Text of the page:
Gazette Compiles Summer Reading List

Posted: June 21, 2004 at 1:00 am, Last Updated: November 30, -0001 at 12:00 am

The Daily Gazette staff surveyed people across the university and beyond to develop this list of recommendations for summer reading.

From the University Relations Book Club:

Life of Pi by Yann Martel

The Secret Life of Bees by Sue Monk Kidd

Empire Falls by Richard Russo

A Girl Named Zippy by Haven Kimmel

From Mason’s nonfiction book discussion group (The group is open to new participants on a one-time basis or continuing. For more information, contact Nancy Murphy at 703-993-8760):

Burr by Gore Vidal

It Ain’t Necessarily So: How Media Make and Unmake the Scientific Picture of Reality by David Murray, Joel Schwartz and Robert Lichter

Alexander Hamilton by Ron Chernow

Aging with Grace: What the Nun Study Teaches Us about Leading Longer, Healthier and More Meaningful Lives by David Snowdon

Plan of Attack by Bob Woodward

Bringing Down the House: The Inside Story of Six MIT Students Who Took Vegas for Millions by Ben Mezrich

From Sandra J. Smith, senior fiscal technician in the School of Recreation, Health, and Tourism:

The Da Vinci Code by Dan Brown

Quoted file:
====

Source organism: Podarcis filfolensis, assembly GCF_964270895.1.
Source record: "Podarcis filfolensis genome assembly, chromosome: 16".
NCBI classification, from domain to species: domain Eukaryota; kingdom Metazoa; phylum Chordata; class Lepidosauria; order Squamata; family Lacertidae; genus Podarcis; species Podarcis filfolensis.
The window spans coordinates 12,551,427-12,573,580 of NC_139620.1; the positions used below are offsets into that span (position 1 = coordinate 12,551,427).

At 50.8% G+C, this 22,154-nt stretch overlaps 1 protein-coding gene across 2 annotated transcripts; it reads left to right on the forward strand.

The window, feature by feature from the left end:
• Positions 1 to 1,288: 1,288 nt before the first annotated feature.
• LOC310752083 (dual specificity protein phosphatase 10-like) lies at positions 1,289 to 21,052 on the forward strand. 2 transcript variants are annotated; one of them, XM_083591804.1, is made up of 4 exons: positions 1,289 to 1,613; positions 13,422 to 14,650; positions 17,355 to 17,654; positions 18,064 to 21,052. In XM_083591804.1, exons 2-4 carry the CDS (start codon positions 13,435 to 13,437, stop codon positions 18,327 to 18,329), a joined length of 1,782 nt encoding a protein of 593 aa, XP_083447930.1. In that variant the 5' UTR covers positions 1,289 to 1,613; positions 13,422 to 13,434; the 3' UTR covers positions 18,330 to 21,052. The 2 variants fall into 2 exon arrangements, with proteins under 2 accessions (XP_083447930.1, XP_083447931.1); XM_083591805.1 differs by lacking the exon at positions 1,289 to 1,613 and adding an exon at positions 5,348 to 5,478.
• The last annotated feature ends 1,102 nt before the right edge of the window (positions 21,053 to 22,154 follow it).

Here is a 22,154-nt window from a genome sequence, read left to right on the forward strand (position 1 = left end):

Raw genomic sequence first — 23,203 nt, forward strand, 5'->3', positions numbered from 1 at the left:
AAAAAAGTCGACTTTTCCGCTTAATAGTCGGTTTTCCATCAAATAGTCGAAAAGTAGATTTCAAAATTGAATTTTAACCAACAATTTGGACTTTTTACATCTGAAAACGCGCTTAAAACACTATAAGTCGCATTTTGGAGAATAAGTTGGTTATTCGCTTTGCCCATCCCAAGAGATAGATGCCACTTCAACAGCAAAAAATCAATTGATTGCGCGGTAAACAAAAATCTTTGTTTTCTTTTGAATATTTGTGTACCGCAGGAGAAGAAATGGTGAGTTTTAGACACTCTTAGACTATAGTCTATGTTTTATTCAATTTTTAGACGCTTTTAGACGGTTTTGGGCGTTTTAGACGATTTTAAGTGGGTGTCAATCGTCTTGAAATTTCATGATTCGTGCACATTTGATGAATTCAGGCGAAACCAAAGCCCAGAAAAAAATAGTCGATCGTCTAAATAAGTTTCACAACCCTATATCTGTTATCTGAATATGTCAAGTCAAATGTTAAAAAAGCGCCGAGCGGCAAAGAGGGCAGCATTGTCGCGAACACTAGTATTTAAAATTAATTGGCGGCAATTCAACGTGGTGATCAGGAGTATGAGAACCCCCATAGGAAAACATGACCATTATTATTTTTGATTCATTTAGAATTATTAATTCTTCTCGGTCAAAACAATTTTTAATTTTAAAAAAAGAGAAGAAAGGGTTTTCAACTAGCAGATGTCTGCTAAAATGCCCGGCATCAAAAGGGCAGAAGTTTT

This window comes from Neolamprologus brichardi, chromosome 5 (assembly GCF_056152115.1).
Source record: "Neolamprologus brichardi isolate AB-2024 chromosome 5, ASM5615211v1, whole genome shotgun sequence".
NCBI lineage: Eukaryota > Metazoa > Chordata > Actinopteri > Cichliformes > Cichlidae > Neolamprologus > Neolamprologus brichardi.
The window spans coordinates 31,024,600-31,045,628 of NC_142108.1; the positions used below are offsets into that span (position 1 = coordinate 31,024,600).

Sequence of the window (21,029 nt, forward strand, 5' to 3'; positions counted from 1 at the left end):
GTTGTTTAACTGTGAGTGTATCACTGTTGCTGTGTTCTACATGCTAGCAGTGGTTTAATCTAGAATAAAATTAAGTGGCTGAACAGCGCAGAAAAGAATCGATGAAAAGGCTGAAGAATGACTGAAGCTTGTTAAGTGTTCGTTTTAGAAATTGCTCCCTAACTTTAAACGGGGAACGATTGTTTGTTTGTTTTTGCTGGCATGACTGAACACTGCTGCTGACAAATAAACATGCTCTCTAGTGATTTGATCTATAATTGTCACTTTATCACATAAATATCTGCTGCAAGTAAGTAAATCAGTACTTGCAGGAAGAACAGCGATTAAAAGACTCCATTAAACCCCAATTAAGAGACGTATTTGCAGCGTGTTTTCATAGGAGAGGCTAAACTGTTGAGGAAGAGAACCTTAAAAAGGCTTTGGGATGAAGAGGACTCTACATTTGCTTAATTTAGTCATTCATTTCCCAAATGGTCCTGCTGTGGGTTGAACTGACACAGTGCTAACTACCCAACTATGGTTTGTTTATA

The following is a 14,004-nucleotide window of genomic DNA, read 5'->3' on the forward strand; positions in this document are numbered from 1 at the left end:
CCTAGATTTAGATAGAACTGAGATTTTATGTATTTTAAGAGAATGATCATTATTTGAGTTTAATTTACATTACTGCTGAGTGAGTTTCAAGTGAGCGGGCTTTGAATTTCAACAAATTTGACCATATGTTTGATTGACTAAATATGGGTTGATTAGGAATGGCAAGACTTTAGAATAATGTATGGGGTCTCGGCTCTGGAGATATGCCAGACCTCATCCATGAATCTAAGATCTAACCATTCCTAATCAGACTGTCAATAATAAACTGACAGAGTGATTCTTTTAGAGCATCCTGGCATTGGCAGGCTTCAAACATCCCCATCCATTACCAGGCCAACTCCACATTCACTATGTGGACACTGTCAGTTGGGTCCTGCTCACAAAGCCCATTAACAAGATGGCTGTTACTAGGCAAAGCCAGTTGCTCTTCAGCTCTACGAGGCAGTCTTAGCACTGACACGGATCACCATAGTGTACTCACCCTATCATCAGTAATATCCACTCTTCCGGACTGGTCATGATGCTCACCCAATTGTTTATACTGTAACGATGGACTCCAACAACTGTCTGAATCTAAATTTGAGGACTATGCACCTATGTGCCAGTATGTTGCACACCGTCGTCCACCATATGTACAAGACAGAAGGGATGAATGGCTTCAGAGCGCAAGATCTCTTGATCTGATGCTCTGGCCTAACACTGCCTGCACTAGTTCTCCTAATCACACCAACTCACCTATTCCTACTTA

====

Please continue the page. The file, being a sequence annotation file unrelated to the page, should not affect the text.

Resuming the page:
Hidden Prey by John Sandford

From Julie Christensen, associate professor of Russian in Modern and Classical Languages:

“I am reading Anna Karenina at the moment, since I am teaching it in Session A and reread Tolstoy (always with new pleasure) whenever I teach one of his novels. It seems I chose a summer winner—Anna Karenina is Oprah Winfrey’s latest choice for her book club. There is something glorious about reading Tolstoy in the summertime, and something glorious about actually reading Tolstoy, as my students will attest.”

The New York Times vacation reading list, which was published on June 6, recommends The Stories of Richard Bausch, written by the George Mason English professor.

From Amy Biderman, Media Relations:

Music for Torching by A. M. Homes

The Murder Room by P. D. James

Our Lady of the Lost and Found by Diane Schoemperlen

The Blue Shoe by Anne Lamott

From the Fairfax County Public Library web site:

“Consider making one of those [summer] books To Kill a Mockingbird. The Library’s ‘All Fairfax Reads’ project encourages area residents to read the same book—the Harper Lee classic—in preparation for a special event at the Fall for the Book Festival in September. This Pulitzer Prize-winning novel is also a great catalyst for thought-provoking discussions among family, friends, and neighbors.”

From Suzanne Slayden, associate professor in Chemistry:

“I’m just now back from Tennessee and already 1/3 through Vanity Fair, [by William Thackeray], which I somehow never read. Can’t put it down! It also has some good descriptions of (old) London and Brighton where I’ll be in a couple of weeks.”

As he does each year in his role as National Public Radio’s book commentator, Alan Cheuse, English, offers an unusual collection of books from all genres for summer reading. His list, which contains books such as The Mother Knot: A Memoir by Kathryn Harrison, A Chance Meeting: Intertwined Lives of Writers and Artists, 1854-1967 by Rachel Cohen, and Nothing Lost by the late John Gregory Dunne, can be found on the NPR web site.

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